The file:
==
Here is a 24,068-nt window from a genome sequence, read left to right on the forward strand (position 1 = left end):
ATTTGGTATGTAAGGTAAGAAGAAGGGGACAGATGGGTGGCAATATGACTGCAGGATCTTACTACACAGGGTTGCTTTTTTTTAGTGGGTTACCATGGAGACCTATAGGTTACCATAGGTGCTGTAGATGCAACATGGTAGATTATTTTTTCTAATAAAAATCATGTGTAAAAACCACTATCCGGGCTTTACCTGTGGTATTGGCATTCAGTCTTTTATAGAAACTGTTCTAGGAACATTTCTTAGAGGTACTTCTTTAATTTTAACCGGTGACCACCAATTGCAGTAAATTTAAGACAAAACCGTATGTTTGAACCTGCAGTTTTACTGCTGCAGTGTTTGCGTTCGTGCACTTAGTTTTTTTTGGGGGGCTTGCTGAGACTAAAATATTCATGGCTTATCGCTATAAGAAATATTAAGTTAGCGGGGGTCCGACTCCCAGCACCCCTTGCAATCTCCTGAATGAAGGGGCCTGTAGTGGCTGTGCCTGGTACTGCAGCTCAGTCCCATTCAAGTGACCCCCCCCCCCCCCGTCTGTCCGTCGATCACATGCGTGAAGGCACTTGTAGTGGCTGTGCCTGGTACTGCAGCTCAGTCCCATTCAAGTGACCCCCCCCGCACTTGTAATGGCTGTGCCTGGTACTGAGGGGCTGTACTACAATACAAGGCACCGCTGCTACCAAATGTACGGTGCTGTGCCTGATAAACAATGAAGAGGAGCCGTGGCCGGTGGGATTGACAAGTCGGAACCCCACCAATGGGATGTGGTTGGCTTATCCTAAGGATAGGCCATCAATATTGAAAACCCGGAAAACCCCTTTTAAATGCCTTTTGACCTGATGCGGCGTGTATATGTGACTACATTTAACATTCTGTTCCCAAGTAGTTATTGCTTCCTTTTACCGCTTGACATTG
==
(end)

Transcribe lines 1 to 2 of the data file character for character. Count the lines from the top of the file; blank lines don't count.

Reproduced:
Here is a 24,068-nt window from a genome sequence, read left to right on the forward strand (position 1 = left end):
ATTTGGTATGTAAGGTAAGAAGAAGGGGACAGATGGGTGGCAATATGACTGCAGGATCTTACTACACAGGGTTGCTTTTTTTTAGTGGGTTACCATGGAGACCTATAGGTTACCATAGGTGCTGTAGATGCAACATGGTAGATTATTTTTTCTAATAAAAATCATGTGTAAAAACCACTATCCGGGCTTTACCTGTGGTATTGGCATTCAGTCTTTTATAGAAACTGTTCTAGGAACATTTCTTAGAGGTACTTCTTTAATTTTAACCGGTGACCACCAATTGCAGTAAATTTAAGACAAAACCGTATGTTTGAACCTGCAGTTTTACTGCTGCAGTGTTTGCGTTCGTGCACTTAGTTTTTTTTGGGGGGCTTGCTGAGACTAAAATATTCATGGCTTATCGCTATAAGAAATATTAAGTTAGCGGGGGTCCGACTCCCAGCACCCCTTGCAATCTCCTGAATGAAGGGGCCTGTAGTGGCTGTGCCTGGTACTGCAGCTCAGTCCCATTCAAGTGACCCCCCCCCCCCCCGTCTGTCCGTCGATCACATGCGTGAAGGCACTTGTAGTGGCTGTGCCTGGTACTGCAGCTCAGTCCCATTCAAGTGACCCCCCCCGCACTTGTAATGGCTGTGCCTGGTACTGAGGGGCTGTACTACAATACAAGGCACCGCTGCTACCAAATGTACGGTGCTGTGCCTGATAAACAATGAAGAGGAGCCGTGGCCGGTGGGATTGACAAGTCGGAACCCCACCAATGGGATGTGGTTGGCTTATCCTAAGGATAGGCCATCAATATTGAAAACCCGGAAAACCCCTTTTAAATGCCTTTTGACCTGATGCGGCGTGTATATGTGACTACATTTAACATTCTGTTCCCAAGTAGTTATTGCTTCCTTTTACCGCTTGACATTG